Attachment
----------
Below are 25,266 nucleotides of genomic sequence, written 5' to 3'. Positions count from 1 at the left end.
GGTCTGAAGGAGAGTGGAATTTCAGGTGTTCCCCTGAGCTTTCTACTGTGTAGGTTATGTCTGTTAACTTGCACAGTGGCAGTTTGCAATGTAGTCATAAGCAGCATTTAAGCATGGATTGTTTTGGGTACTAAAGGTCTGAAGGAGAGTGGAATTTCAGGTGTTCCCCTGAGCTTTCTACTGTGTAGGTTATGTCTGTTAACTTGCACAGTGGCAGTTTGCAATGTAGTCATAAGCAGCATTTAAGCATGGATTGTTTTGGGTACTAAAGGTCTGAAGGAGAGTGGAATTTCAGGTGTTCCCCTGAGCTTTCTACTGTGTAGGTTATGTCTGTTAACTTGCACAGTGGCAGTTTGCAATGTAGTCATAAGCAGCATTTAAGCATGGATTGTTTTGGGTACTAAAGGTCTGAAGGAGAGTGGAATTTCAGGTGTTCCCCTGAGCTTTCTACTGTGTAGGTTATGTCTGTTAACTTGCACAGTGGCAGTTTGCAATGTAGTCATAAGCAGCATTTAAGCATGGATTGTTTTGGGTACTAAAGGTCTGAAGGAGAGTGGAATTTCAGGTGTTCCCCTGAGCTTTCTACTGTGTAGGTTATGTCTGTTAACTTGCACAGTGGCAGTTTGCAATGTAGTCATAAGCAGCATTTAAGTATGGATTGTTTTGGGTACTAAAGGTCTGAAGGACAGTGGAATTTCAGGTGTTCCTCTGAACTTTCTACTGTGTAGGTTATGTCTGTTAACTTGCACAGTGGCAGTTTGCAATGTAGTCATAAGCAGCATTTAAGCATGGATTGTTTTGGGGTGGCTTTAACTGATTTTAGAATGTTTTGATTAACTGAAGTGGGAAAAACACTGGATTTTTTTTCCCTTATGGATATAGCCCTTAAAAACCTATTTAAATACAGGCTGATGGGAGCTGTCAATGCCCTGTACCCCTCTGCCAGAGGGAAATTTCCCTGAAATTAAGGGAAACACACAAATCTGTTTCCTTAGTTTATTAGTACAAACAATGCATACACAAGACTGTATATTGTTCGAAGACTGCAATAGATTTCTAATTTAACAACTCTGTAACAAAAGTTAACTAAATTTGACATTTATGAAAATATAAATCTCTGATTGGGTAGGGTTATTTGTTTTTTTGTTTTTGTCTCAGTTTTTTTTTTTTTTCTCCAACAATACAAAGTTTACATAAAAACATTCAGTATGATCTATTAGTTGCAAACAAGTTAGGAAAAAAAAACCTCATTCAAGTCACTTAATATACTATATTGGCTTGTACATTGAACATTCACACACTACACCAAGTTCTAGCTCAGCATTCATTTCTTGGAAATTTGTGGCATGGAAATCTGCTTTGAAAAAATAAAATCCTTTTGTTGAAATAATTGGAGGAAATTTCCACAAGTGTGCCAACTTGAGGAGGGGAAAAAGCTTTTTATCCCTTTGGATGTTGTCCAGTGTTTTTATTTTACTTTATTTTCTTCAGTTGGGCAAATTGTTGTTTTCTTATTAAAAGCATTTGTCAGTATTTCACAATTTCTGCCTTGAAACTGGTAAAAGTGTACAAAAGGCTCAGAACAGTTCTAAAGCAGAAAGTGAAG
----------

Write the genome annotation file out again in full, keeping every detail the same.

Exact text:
Below are 25,266 nucleotides of genomic sequence, written 5' to 3'. Positions count from 1 at the left end.
GGTCTGAAGGAGAGTGGAATTTCAGGTGTTCCCCTGAGCTTTCTACTGTGTAGGTTATGTCTGTTAACTTGCACAGTGGCAGTTTGCAATGTAGTCATAAGCAGCATTTAAGCATGGATTGTTTTGGGTACTAAAGGTCTGAAGGAGAGTGGAATTTCAGGTGTTCCCCTGAGCTTTCTACTGTGTAGGTTATGTCTGTTAACTTGCACAGTGGCAGTTTGCAATGTAGTCATAAGCAGCATTTAAGCATGGATTGTTTTGGGTACTAAAGGTCTGAAGGAGAGTGGAATTTCAGGTGTTCCCCTGAGCTTTCTACTGTGTAGGTTATGTCTGTTAACTTGCACAGTGGCAGTTTGCAATGTAGTCATAAGCAGCATTTAAGCATGGATTGTTTTGGGTACTAAAGGTCTGAAGGAGAGTGGAATTTCAGGTGTTCCCCTGAGCTTTCTACTGTGTAGGTTATGTCTGTTAACTTGCACAGTGGCAGTTTGCAATGTAGTCATAAGCAGCATTTAAGCATGGATTGTTTTGGGTACTAAAGGTCTGAAGGAGAGTGGAATTTCAGGTGTTCCCCTGAGCTTTCTACTGTGTAGGTTATGTCTGTTAACTTGCACAGTGGCAGTTTGCAATGTAGTCATAAGCAGCATTTAAGTATGGATTGTTTTGGGTACTAAAGGTCTGAAGGACAGTGGAATTTCAGGTGTTCCTCTGAACTTTCTACTGTGTAGGTTATGTCTGTTAACTTGCACAGTGGCAGTTTGCAATGTAGTCATAAGCAGCATTTAAGCATGGATTGTTTTGGGGTGGCTTTAACTGATTTTAGAATGTTTTGATTAACTGAAGTGGGAAAAACACTGGATTTTTTTTCCCTTATGGATATAGCCCTTAAAAACCTATTTAAATACAGGCTGATGGGAGCTGTCAATGCCCTGTACCCCTCTGCCAGAGGGAAATTTCCCTGAAATTAAGGGAAACACACAAATCTGTTTCCTTAGTTTATTAGTACAAACAATGCATACACAAGACTGTATATTGTTCGAAGACTGCAATAGATTTCTAATTTAACAACTCTGTAACAAAAGTTAACTAAATTTGACATTTATGAAAATATAAATCTCTGATTGGGTAGGGTTATTTGTTTTTTTGTTTTTGTCTCAGTTTTTTTTTTTTTTCTCCAACAATACAAAGTTTACATAAAAACATTCAGTATGATCTATTAGTTGCAAACAAGTTAGGAAAAAAAAACCTCATTCAAGTCACTTAATATACTATATTGGCTTGTACATTGAACATTCACACACTACACCAAGTTCTAGCTCAGCATTCATTTCTTGGAAATTTGTGGCATGGAAATCTGCTTTGAAAAAATAAAATCCTTTTGTTGAAATAATTGGAGGAAATTTCCACAAGTGTGCCAACTTGAGGAGGGGAAAAAGCTTTTTATCCCTTTGGATGTTGTCCAGTGTTTTTATTTTACTTTATTTTCTTCAGTTGGGCAAATTGTTGTTTTCTTATTAAAAGCATTTGTCAGTATTTCACAATTTCTGCCTTGAAACTGGTAAAAGTGTACAAAAGGCTCAGAACAGTTCTAAAGCAGAAAGTGAAG